Fire in the Blood is a beautiful chamber piece which starts
quietly, lyrically, but then races away with revelations and narrative
in a story about young women forced into marriages with old men, about
mothers and daughters, stepmothers and stepdaughters, youthful passions
and the regrets of old age, about peasant communities and the ways
they hide their secrets. Némirovsky looks at her characters,
both young and old, with the same clear-eyed distance and humanity
as she displayed in Suite française, unpeeling layer
after layer. As atmospheric and haunting as Sándor Márai’s
Embers, and with the crystalline perfection of Chekhov, Fire in
the Blood is
another gripping literary find.
Number of pages: 160
Irène Némirovsky’s brilliant 1940 novel Suite française was a surprise bestseller earlier this year (2006). Némirovsky published more than a dozen novels and several biographies in her short lifetime, achieving acclaim in her adopted country of France. But information about the life and career of the Russian-born Jewish novelist, who died in Auschwitz in 1942 at the age of 39, has been scarce. This short critical biography by Weiss, an expert on contemporary French literature, is a fine introduction to her work. Némirovsky attained literary stature in France in 1930 with the publication of David Golder, a satiric portrait of the Parisian Jewish business community. Weiss’s analysis of the Jewish press’s negative response to David Golder (they “reeled, as if struck by a bomb”) is excellent. Némirovsky continued to have a fruitful literary career until her deportation to Auschwitz. Weiss offers a discussion of Némirovsky’s 1939 conversion to Catholicism, which appears to have been sincere although at the same time she was exploring the personal meaning of Judaism in her life. At times Weiss relies too heavily on autobiographical readings of Némirovsky’s novels, but such a tack is understandable given that we are in the early stages of scholarly work to be done, of which this is a fascinating and important beginning.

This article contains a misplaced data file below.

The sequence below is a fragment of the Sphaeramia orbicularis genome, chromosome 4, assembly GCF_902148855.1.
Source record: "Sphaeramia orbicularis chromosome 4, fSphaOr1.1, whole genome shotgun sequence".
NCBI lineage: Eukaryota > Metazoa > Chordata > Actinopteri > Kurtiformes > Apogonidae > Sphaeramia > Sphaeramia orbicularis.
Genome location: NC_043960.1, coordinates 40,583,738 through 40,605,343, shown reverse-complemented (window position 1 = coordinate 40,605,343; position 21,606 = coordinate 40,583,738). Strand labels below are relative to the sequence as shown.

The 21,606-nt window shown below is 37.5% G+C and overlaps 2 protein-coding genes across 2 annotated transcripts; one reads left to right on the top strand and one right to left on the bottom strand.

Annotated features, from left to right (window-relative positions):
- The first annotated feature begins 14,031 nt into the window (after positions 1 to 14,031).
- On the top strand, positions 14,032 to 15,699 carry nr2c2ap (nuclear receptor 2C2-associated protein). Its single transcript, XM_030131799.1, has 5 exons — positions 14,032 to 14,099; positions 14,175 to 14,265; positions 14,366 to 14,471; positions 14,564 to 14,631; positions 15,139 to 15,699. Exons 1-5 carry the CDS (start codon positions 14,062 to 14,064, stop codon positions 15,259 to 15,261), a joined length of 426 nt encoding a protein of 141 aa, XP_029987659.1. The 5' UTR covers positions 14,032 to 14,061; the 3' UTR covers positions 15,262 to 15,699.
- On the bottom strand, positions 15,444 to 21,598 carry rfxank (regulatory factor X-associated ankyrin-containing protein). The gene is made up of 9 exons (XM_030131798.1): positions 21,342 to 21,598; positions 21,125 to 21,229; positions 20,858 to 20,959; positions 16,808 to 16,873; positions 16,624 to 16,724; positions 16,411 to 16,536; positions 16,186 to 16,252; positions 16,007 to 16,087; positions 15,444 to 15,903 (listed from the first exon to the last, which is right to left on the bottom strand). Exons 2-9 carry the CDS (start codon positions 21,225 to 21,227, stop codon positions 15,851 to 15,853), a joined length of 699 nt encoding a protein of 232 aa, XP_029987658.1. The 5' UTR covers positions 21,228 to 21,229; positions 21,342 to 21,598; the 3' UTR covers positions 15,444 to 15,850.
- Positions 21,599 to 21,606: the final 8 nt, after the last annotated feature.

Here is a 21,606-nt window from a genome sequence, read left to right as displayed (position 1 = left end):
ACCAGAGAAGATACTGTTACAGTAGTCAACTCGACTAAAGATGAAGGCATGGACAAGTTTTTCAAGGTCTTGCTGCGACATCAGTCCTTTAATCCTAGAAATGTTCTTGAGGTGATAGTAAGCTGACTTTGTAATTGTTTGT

Title: Irene Nemirovsky: Her Life And Works
Number of pages: 224